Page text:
By Ruby Pap

Shoreline Survey

From left to right, Ruby Pap, Steve Taylor and Matt Diendorf are seen here doing a beach survey on Kaua‘i’s Westside, with the island of Ni‘iha in the background.

If you’ve lived here for any length of time, this question has probably crossed your mind from time to time.

Old timers may have observed the beaches come and go completely several times throughout their lifetime. If you were concerned lately because your favorite beach doesn’t seem to be recovering like it used to, your instinct may be correct.

The USGS National Assessment of Shoreline Change on the Hawaiian Islands has found that 71 percent of Kaua‘i’s beaches are eroding.

What is causing this?

One group of students from Kaua‘i Community College, with assistance from geologists and oceanographers, have been using beach profiling techniques to help answer this question on Kaua‘i’s Westside. Despite a published long-term average erosion rate of 1.5 feet/year, Kekaha Beach Park has seen dramatic episodic erosion in recent years, so much that Kekaha Beach in front of the revetment has disappeared completely.

Since summer 2012, the research team has collected valuable seasonal beach erosion data that is helping to explain these beach dynamics. This type of short-term data helps to augment the long-term data, which is an average rate calculated over the last 100 years.

The team consists of Dr. Stephen Taylor (Oceanographer, Kaua‘i Community College), Dr. Chuck Blay (Geologist, TEOK Investigations), Jana Rothenberg (Videographer, Janaj Productions), Dennis Rowley and Matt Diendorf (Pacific Missile Range Facility) and various KCC Marine Options Program Students. I joined the group in late 2012.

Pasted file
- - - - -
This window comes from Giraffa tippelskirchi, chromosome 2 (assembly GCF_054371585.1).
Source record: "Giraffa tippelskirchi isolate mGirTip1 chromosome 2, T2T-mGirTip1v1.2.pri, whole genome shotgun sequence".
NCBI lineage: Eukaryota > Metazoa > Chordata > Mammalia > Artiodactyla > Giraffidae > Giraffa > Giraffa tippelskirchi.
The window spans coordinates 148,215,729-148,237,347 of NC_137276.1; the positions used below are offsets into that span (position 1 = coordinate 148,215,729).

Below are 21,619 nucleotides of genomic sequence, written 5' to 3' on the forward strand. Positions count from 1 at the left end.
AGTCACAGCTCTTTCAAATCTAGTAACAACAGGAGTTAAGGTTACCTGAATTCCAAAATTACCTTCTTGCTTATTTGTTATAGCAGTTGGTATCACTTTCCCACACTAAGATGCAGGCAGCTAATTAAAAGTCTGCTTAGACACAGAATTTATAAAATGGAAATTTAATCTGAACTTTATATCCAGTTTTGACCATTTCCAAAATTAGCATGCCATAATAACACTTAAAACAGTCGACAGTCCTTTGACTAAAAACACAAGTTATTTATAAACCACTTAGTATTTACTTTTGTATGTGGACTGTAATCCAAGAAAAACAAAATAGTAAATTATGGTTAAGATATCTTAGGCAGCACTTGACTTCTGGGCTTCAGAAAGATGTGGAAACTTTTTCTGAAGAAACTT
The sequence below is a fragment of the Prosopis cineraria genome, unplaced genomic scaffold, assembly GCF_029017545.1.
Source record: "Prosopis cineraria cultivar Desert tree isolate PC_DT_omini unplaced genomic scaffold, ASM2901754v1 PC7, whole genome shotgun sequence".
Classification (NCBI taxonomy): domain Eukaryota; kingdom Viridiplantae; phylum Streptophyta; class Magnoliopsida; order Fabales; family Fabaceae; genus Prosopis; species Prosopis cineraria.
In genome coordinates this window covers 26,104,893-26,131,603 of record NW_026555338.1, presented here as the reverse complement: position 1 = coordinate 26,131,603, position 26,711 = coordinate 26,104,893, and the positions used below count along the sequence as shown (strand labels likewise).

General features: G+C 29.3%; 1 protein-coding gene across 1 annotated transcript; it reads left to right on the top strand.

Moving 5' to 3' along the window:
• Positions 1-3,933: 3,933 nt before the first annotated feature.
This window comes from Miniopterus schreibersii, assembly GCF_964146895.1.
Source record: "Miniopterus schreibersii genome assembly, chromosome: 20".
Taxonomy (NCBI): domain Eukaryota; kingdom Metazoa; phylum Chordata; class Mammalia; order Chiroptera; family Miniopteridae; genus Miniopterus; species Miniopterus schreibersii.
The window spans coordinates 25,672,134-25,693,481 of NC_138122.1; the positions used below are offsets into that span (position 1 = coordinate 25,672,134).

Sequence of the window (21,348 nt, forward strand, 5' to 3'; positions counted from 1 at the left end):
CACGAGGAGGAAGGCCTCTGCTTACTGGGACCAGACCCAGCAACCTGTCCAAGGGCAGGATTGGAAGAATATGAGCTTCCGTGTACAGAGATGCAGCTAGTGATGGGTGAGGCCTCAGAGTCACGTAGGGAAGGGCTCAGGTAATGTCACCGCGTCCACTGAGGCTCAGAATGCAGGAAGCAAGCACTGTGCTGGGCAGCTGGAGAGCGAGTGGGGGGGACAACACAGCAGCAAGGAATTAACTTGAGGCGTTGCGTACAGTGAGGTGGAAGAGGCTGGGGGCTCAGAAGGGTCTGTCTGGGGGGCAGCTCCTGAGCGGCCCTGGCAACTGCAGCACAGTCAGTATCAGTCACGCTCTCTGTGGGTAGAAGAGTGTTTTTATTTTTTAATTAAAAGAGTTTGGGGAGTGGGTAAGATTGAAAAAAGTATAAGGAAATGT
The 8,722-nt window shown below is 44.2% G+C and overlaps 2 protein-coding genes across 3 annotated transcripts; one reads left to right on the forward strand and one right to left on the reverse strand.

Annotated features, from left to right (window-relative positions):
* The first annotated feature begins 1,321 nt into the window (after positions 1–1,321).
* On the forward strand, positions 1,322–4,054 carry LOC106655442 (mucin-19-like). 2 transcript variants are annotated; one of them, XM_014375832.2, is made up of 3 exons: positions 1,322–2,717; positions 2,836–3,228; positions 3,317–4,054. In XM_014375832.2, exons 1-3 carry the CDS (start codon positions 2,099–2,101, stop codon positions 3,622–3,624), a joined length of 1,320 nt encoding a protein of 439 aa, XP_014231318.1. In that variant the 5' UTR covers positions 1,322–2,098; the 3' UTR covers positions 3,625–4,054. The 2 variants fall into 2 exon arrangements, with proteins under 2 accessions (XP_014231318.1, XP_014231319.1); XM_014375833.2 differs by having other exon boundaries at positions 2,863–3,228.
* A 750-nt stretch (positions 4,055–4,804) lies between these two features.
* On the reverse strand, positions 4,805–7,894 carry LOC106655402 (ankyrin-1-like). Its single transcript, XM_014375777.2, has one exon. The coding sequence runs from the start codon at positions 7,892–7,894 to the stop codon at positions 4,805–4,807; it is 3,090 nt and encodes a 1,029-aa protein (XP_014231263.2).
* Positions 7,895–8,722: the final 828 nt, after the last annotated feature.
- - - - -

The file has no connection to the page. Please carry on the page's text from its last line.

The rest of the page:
Using surveying equipment, we take monthly beach width and elevation data at set locations at six beaches in Kekaha and the Pacific Missile Range Facility, including in front of St. Theresa’s Church, MacArthur Park, Mana Drag Strip, Kokole Point, Majors Bay and Kinikini Ditch.

Blay and Taylor have been important mentors in guiding the students in the data collection effort. Blay spends time each month correlating the results to wave height and winter storm data.

Results show that sand accumulates at Major’s Bay and sand disappears at MacArthur Park during the summer months when north winter swells weaken and southern swells strengthen. In one season, the beach in front of MacArthur Park diminished by 215 feet! In the winter months, the beach moves back to MacArthur Park with high, north swells.

Take a look at The Story of Sand along the Mānā Plain: for an informative documentary video of the effort by Jana Rothenberg.

Ruby Pap

Ruby Pap

This may confirm what some know intuitively from living, working and playing on Kaua‘i their whole lives. But many are worried that Kekaha beach may never return to its former glory. To be sure, the revetment probably has something do with it.

Studies show that whenever you harden a shoreline with a seawall, beaches erode. But there may be other factors at play here, such as sea level rise and weather/storm cycles that occur over decades. This is where Blay comes in with his research, so stay tuned for more information!

  • Ruby Pap is a Coastal Land Use Extension Agent at University of Hawaii Sea Grant College Program. She can be reached at

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